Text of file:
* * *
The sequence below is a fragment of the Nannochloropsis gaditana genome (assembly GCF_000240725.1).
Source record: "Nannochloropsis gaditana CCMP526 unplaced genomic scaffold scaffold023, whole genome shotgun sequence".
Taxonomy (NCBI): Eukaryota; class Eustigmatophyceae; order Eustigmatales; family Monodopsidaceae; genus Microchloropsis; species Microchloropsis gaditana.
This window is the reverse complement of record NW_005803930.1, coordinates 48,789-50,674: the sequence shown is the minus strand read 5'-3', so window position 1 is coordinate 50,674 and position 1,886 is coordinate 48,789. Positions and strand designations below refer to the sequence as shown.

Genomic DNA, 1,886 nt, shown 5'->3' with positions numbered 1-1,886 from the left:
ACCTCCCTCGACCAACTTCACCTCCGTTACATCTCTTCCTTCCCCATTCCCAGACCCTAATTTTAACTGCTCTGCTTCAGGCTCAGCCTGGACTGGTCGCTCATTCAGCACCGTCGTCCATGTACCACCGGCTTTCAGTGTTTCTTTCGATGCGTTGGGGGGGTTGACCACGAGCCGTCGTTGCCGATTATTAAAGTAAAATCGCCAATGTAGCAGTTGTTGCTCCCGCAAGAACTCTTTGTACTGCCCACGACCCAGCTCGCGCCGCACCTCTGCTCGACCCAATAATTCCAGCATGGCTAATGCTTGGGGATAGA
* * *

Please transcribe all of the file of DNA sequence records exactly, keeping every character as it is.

The sequence below is a fragment of the Nannochloropsis gaditana genome (assembly GCF_000240725.1).
Source record: "Nannochloropsis gaditana CCMP526 unplaced genomic scaffold scaffold023, whole genome shotgun sequence".
Taxonomy (NCBI): Eukaryota; class Eustigmatophyceae; order Eustigmatales; family Monodopsidaceae; genus Microchloropsis; species Microchloropsis gaditana.
This window is the reverse complement of record NW_005803930.1, coordinates 48,789-50,674: the sequence shown is the minus strand read 5'-3', so window position 1 is coordinate 50,674 and position 1,886 is coordinate 48,789. Positions and strand designations below refer to the sequence as shown.

Genomic DNA, 1,886 nt, shown 5'->3' with positions numbered 1-1,886 from the left:
ACCTCCCTCGACCAACTTCACCTCCGTTACATCTCTTCCTTCCCCATTCCCAGACCCTAATTTTAACTGCTCTGCTTCAGGCTCAGCCTGGACTGGTCGCTCATTCAGCACCGTCGTCCATGTACCACCGGCTTTCAGTGTTTCTTTCGATGCGTTGGGGGGGTTGACCACGAGCCGTCGTTGCCGATTATTAAAGTAAAATCGCCAATGTAGCAGTTGTTGCTCCCGCAAGAACTCTTTGTACTGCCCACGACCCAGCTCGCGCCGCACCTCTGCTCGACCCAATAATTCCAGCATGGCTAATGCTTGGGGATAGA